Cory Hanks, 29, and Michelle Evans, 36, of Lexington were married Oct. 5, 2014 at Waveland State Historic Site.
The ceremony was officiated by Eric Bolander of Universal Life Ministries. The wedding party consisted of mutual friends of the bride and groom, Derek (Doc) Feldman of Lexington and Michael Jett of Louisville.
Bridal support was also provided by Jessica Scarberry of Lexington.
The bride is a daughter of John and Gwendolyn Evans and granddaughter of
Through November, Holly’s Place, a non-profit its operators say is dedicated to helping solve the problem of homeless dogs and cats, is accepting spay/neuter assistance applications from Kentucky residents who would like to get their dogs or cats spayed/neutered, but cannot afford to do so on their own, according to a news release.
A small co-pay is required, but Holly’s Place will cover the majority of the cost, the news release said.
Rodney and Allison Handy of Lawrenceburg announce the engagement and forthcoming marriage of their daughter, Jessica Peyton Handy, to Cole Aidan Scilley Ripy, son of John B. Ripy Jr. and Ann Ripy of Lawrenceburg.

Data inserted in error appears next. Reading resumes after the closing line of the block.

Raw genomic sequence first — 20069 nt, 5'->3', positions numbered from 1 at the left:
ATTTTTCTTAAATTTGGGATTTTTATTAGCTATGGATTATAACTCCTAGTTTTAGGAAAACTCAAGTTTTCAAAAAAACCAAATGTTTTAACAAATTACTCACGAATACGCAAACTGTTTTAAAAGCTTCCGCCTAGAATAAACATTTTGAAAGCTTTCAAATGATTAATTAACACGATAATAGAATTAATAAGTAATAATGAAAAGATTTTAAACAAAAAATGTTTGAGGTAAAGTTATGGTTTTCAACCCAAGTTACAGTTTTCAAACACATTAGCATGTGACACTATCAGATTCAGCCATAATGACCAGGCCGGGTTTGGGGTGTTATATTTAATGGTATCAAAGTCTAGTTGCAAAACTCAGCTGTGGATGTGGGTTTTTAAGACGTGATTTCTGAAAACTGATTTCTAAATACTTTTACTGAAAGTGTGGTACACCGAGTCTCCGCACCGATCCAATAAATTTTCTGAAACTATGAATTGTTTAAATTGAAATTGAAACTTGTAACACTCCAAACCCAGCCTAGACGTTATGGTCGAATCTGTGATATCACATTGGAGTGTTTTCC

The bride-to-be is a graduate of the University of Evansville with a degree in music therapy.
She is a granddaughter of Don and Jayne Wells and Margarette Handy.
The groom-to-be is a grandson of Gwen and Larry Scilley; Wilma and John Burton Ripy Sr. and Dr. John and Laura Heit.
Friends of the Anderson Public Library donate $2,500 to Anderson County High School Book Fund to be used for purchasing textbooks. Saundra Sutherland is shown presenting the check to Marla Seraji, librarian. Also shown from left are students Elizabeth Jones, Tyler Brothers, Hallie Laswell and Emily Couch. Friends’ members shown are Gail Gilpin, Patricia Yates, Carol Hunsinger, and Brenda Daniels.
Local wildlife rehabilitator Robin Thompson, left, of Nature’s Haven, a non-profit wildlife rescue, and Chris and Nicole from Broadbent Wildlife Sanctuary greet people at their Burgoo Festival booth. Both rescuers were accepting donations for the care of the animals they receive and bringing public awareness to wildlife rescues. Nature’s Haven primarily receives wild/native/mammals and serves the surrounding counties, while Broadbent travels the state. Nature’s Haven currently has received over 186 animals for 2014.